Monday, July 25, 2011

Another Writer's Trap

Yes, I am still bogged down in the First Great Awakening.
The research becomes so interesting that I don't want to leave it. The other problem is that I have to squeeze three books down into about three paragraphs (in order to avoid breaking the thrust of the main narrative) and that is really hard work.
What's needed is a simple but accurate summary of complex ideas. For example, it looks as though Jonathan Edwards started out as the last great defender of Puritan ideals.  He was in no way reactionary, however, since he based his theology on the "new science" of Newton and Locke. Then he quickly evolved to lay the theological and experiential foundations of the revival movement, which has been such an important continuing force in American Protestantism.
And since John Locke was such an important influence on Edwards, I had to go back and review some of his stuff.  Fortunately these men's writings are available for free on the internet, because my bookshelves are full.
Only two of my ancestors probably read as much of this as I have: the Reverend David Thurston of Winthrop, Maine and the Reverend Henry Richardson, and they came along much later.  Those living in Edwards's time were ordinary working people, but they were regular church goers, and thus in the middle of the actual revival controversies. So the book will have a few more paragraphs about that.
Now, back to the real work.

Saturday, July 9, 2011

If Jonathan Edwards Could Inspire Backsliding Puritans, There May Also be Hope for Lazy Writers.

I've been making better progress on this book lately. What's my secret? Plain old self discipline. I have somehow been able to work straight through every morning this week between breakfast and lunch.  That has meant three to five hours of writing, but it doesn't mean I have covered much space.  I seem to be advancing at the rate of one paragraph per hour.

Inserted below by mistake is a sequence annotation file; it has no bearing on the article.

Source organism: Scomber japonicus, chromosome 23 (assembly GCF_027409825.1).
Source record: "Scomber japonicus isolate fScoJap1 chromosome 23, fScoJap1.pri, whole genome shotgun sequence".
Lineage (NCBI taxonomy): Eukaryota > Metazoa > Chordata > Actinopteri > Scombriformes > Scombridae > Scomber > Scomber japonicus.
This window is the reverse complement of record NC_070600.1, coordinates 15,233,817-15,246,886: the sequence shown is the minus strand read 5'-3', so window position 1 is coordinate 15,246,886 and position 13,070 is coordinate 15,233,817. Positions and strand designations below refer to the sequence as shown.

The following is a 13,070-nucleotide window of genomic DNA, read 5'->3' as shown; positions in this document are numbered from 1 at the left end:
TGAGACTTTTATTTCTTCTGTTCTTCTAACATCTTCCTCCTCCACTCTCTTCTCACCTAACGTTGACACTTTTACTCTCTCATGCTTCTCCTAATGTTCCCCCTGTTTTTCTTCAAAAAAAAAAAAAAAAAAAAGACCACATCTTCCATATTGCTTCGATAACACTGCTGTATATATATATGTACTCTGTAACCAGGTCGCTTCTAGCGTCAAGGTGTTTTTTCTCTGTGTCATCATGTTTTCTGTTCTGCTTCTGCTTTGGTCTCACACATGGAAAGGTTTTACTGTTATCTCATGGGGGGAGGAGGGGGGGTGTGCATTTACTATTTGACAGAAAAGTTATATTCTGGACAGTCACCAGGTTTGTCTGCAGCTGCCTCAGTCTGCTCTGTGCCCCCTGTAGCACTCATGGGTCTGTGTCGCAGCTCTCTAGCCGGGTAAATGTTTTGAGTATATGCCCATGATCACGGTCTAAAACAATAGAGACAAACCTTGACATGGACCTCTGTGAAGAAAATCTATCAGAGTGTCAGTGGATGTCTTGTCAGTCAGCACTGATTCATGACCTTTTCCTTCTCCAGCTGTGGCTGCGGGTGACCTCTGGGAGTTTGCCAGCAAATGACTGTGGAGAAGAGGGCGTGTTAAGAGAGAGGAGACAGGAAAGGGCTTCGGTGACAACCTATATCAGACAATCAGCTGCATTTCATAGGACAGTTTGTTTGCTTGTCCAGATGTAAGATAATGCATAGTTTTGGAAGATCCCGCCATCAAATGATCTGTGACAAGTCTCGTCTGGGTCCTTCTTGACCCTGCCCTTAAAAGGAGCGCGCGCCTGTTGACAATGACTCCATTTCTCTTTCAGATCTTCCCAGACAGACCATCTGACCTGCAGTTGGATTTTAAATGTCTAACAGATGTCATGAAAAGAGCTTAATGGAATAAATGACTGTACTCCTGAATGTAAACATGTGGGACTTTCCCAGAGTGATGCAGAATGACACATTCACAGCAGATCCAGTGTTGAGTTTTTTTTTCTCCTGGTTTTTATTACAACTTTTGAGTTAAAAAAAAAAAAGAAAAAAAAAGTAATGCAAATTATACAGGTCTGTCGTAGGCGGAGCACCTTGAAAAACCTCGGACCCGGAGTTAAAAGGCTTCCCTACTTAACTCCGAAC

It's not that I'm trying to cover a lot of space these days.  I've already got enough words for a book–more than 100,000 of them, most written a few years ago when I was younger and faster.  My problem now is filling in the holes that I left open the first time through because they were kind of tough to deal with.

This week my tough spot has been The First Great Awakening.  That's the religious revival of the 1730's-40's, NOT the problem of getting up in the morning.  How did I get that far back in history? If you've read the side bands, you noted that I'm also checking out Henry's ancestors and the how the big events of their times may have affected them and perhaps Henry. I can't overlook religious movements because Henry's father and grandfather were both Congregational ministers.

The two giant figures of The First Great Awakening were Jonathan Edwards and George Whitefield.  The latter is pretty easy to deal with because he is mainly known as an eloquent and tireless preacher, but Edwards was something else.  It's not easy to get your head around his theology, but to the extent that you do, it's worth it.  And I write that as a staunch agnostic.  Perhaps that's why I've put off facing these religious questions.

I'm taking today off for blogging, but next week I may deal with The Second Great Awakening.

Sunday, July 3, 2011

Sorry for That Bad Arithmetic, Of Course I know that Gettysburg was 148 Years Ago